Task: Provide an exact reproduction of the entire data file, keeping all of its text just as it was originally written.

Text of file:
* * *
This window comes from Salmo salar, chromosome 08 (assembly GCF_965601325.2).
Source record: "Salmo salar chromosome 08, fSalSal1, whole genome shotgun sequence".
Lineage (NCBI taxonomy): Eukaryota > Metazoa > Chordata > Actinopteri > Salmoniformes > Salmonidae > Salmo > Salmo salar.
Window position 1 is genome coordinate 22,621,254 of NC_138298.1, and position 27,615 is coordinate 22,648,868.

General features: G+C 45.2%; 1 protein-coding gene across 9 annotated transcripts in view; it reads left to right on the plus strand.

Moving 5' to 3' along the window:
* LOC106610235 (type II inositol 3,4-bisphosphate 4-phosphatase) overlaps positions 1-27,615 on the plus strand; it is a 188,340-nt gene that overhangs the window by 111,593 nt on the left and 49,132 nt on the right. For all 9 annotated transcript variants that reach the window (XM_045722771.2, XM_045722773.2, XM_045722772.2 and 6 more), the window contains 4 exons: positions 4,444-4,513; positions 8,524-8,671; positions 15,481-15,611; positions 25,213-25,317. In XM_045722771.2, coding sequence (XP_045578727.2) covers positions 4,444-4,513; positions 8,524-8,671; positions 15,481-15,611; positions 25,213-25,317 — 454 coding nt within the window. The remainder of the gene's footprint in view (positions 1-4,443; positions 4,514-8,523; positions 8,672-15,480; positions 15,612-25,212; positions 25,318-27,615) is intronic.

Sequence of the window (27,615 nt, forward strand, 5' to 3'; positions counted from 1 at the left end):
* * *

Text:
This window comes from Salmo salar, chromosome 08 (assembly GCF_965601325.2).
Source record: "Salmo salar chromosome 08, fSalSal1, whole genome shotgun sequence".
Lineage (NCBI taxonomy): Eukaryota > Metazoa > Chordata > Actinopteri > Salmoniformes > Salmonidae > Salmo > Salmo salar.
Window position 1 is genome coordinate 22,621,254 of NC_138298.1, and position 27,615 is coordinate 22,648,868.

General features: G+C 45.2%; 1 protein-coding gene across 9 annotated transcripts in view; it reads left to right on the plus strand.

Moving 5' to 3' along the window:
* LOC106610235 (type II inositol 3,4-bisphosphate 4-phosphatase) overlaps positions 1-27,615 on the plus strand; it is a 188,340-nt gene that overhangs the window by 111,593 nt on the left and 49,132 nt on the right. For all 9 annotated transcript variants that reach the window (XM_045722771.2, XM_045722773.2, XM_045722772.2 and 6 more), the window contains 4 exons: positions 4,444-4,513; positions 8,524-8,671; positions 15,481-15,611; positions 25,213-25,317. In XM_045722771.2, coding sequence (XP_045578727.2) covers positions 4,444-4,513; positions 8,524-8,671; positions 15,481-15,611; positions 25,213-25,317 — 454 coding nt within the window. The remainder of the gene's footprint in view (positions 1-4,443; positions 4,514-8,523; positions 8,672-15,480; positions 15,612-25,212; positions 25,318-27,615) is intronic.

Sequence of the window (27,615 nt, forward strand, 5' to 3'; positions counted from 1 at the left end):